Abandoned landfill "Chistogalovka"
Ruins of science in the Chernobyl exclusion zone
After the accident at the Chernobyl nuclear power plant in the exclusion zone, from 1987 until the end of the 90s, scientific activity was actively developed in the territories of the ten kilometer zone. To study the biological properties of Chernobyl radionuclides by scientists - their migration in soil, the accumulation of plants and animals from 1987-1988, several experimental polygons were created around the Chernobyl nuclear power plant. Since the properties of radioactive substances, both physical and chemical, were unique, Soviet science threw considerable human potential into the study of the consequences of the disaster. Scientists from Moscow, Obninsk, Kiev and, of course, Chernobyl worked at the created training grounds.
Scientists studied purely practical problems at the local training grounds. Researchers tested various agronomic techniques in order to reduce the accumulation of cesium-137 and strontium-90 by agricultural plants and animals. One of these training grounds, created specifically for such tasks, was the Chistogalovka training ground. The landfill got its name because of the village near which it was created. Residents of the village of Chistogalovka were evacuated a week after the explosion of the Chernobyl nuclear power plant on May 3, 1986, and the estates and other rural buildings were destroyed and buried with special engineering equipment. Today, the village is reminded of only the rare remains of rotten hedges, and rural gardens overgrown with shrubs.
The landfill itself was 2 kilometers west of the Chernobyl nuclear power plant and 17 kilometers northwest of the city of Chernobyl. The location of the landfill was not chosen by chance. An important factor for the placement of the landfill was to prevent exposure to scientists. The landfill is located outside the site of the Red Forest. In turn, this arrangement excluded radiation exposure to scientists, but at the same time the site had the highest levels of soil contamination with radionuclides. In fact, the Chistogalovka landfill is located at the beginning of the Western Radioactive Trace. Thus, the site is located in one of the most polluted areas of the zone - in the heart of the western footprint. It should be noted that the western track stretches across all western parts of Ukraine and reaches the borders of Poland.
The Chistogalovka landfill was created in the early 90's. The fencing for the landfill was created in the form of a fence made of netting netting, which enclosed the inside and was executed in two contours. Such precautions have been taken to protect crops from wild animals. Inside the circuit, several experimental plots were located, on which experiments were carried out. Scientists grew mainly cereals - oats, barley, and fodder - corn, potatoes, ryegrass, etc. Scientists experimented with fertilizers and various chemicals, trying to reduce the flow of cesium into straw and grain. The landfill also contained animals - cows, and also housed an experimental apiary.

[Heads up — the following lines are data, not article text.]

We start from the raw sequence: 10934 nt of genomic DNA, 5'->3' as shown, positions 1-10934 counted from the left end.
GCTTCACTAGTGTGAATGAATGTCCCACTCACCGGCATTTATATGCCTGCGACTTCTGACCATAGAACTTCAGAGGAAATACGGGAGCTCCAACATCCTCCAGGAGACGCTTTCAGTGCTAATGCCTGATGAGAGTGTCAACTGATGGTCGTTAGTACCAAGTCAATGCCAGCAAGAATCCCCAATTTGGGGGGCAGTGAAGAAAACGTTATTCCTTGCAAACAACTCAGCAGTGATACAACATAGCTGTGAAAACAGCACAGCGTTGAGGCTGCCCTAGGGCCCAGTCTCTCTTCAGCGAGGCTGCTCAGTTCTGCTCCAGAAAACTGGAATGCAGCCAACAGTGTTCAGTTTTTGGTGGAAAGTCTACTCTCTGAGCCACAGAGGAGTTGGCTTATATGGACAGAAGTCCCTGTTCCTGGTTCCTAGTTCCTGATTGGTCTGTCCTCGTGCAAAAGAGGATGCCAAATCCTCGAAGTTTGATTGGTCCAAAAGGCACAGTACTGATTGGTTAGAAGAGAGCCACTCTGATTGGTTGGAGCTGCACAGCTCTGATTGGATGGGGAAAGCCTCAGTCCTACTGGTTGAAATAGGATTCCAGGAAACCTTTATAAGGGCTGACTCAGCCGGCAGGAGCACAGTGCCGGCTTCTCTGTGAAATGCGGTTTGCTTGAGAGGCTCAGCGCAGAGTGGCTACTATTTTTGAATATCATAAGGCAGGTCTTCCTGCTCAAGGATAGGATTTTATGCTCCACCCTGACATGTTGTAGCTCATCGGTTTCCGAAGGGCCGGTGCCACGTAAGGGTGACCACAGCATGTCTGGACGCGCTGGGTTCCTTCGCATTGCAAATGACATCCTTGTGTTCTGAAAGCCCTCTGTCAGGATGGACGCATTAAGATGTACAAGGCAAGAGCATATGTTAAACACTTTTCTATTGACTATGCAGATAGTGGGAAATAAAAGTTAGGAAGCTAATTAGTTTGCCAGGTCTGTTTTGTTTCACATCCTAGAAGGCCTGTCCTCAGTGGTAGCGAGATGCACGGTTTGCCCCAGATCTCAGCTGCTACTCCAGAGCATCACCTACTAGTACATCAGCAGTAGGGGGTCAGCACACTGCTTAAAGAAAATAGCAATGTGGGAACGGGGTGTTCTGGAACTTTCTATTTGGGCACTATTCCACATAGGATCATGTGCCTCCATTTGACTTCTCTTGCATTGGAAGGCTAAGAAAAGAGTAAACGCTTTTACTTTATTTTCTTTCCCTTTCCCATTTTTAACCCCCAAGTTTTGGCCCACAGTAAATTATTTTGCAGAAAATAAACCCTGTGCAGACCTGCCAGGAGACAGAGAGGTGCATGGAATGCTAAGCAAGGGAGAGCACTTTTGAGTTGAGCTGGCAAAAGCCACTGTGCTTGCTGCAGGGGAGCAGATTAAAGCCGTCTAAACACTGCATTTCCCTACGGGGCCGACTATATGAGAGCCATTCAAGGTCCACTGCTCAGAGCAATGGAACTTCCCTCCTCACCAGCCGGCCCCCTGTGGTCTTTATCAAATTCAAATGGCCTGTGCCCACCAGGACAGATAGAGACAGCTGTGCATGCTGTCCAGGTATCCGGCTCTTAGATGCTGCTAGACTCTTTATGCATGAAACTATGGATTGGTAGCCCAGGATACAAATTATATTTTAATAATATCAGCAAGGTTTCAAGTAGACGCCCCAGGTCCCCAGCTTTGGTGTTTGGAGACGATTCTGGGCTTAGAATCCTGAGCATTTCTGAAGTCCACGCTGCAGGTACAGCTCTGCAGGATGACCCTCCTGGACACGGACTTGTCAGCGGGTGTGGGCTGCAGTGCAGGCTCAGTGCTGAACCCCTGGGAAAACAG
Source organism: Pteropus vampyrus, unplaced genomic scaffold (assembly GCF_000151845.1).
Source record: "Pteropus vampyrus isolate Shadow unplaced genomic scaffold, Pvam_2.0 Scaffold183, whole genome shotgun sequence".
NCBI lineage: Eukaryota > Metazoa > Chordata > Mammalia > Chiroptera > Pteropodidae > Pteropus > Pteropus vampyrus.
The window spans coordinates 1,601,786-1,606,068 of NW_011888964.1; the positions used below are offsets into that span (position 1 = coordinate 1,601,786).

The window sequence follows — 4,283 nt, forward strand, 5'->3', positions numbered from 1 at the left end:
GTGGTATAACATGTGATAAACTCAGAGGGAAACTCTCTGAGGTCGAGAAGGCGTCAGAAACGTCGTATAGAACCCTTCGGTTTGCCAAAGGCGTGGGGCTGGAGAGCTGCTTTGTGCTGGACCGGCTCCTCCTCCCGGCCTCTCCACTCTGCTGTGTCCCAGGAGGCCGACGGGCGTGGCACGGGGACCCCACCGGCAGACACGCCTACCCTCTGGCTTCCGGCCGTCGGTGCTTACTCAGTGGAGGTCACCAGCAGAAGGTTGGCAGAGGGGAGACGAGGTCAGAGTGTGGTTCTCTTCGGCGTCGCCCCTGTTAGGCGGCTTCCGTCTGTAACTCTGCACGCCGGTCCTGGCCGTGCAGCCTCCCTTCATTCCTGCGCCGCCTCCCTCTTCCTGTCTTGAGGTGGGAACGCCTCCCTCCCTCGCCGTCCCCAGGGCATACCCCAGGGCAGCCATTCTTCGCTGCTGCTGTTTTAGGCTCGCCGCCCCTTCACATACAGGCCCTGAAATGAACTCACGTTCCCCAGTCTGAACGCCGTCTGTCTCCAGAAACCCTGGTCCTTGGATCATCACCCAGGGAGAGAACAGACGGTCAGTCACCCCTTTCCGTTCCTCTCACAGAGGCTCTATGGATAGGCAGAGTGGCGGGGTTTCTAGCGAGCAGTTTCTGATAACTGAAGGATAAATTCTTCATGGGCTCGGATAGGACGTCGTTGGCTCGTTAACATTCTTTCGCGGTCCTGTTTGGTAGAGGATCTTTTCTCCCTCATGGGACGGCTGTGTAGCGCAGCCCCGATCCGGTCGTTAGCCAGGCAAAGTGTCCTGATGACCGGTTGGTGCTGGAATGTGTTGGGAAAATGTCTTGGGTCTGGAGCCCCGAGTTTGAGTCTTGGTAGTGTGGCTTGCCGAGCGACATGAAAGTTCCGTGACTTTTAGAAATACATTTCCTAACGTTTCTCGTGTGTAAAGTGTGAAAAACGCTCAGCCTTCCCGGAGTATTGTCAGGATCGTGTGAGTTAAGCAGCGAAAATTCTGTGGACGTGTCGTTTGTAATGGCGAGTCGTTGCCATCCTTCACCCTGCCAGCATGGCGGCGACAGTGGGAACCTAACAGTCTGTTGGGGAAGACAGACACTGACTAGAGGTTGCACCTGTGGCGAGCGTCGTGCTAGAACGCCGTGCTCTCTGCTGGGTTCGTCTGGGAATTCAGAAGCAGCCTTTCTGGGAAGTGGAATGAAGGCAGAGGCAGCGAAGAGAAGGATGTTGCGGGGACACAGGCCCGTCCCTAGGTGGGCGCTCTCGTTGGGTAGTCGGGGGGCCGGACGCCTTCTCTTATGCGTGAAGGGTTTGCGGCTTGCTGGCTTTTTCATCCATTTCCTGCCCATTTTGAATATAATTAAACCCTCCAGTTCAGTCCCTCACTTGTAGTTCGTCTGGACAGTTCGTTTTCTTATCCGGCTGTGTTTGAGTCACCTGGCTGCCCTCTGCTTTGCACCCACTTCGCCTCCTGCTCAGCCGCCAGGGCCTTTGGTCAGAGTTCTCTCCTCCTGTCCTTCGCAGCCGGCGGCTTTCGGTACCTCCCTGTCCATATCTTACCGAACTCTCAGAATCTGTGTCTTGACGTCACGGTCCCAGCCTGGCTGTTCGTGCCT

Based on the experiments carried out at the Chistogalovka training ground, scientists developed whole complexes of measures to restore part of the exclusion zone and obtain clean feed and agricultural products.
The photo above shows the view of the experimental plots during the experiments, as well as a team of scientists who worked at the test site. The photos demonstrate scientific activity at the Chistogalovka training ground in 1996-1997.
As in all Chernobyl areas with a general decline in scientific activity on Chernobyl issues and the cessation of funding for science in the exclusion zone, over time the Chistogalovka training ground was abandoned. The general decline in state interest in scientific research in the exclusion zone is more likely due to a lack of understanding of the need for such activities. Under the jurisdiction of the Ministry of Emergencies, the exclusion zone is more likely to be considered by officials as a place of a man-made disaster, and not as a unique scientific training ground.
Modern views of the state of the Chistogalovka research site are vivid evidence of this. The photos presented above were taken in October 2010. Today, studies in the Chernobyl zone are conducted mainly by foreign scientists, who are supported by local ecologists in private. Most of the landfills in the exclusion zone are abandoned, and instead of them, small research sites have been created scattered throughout the ChEZ territory.
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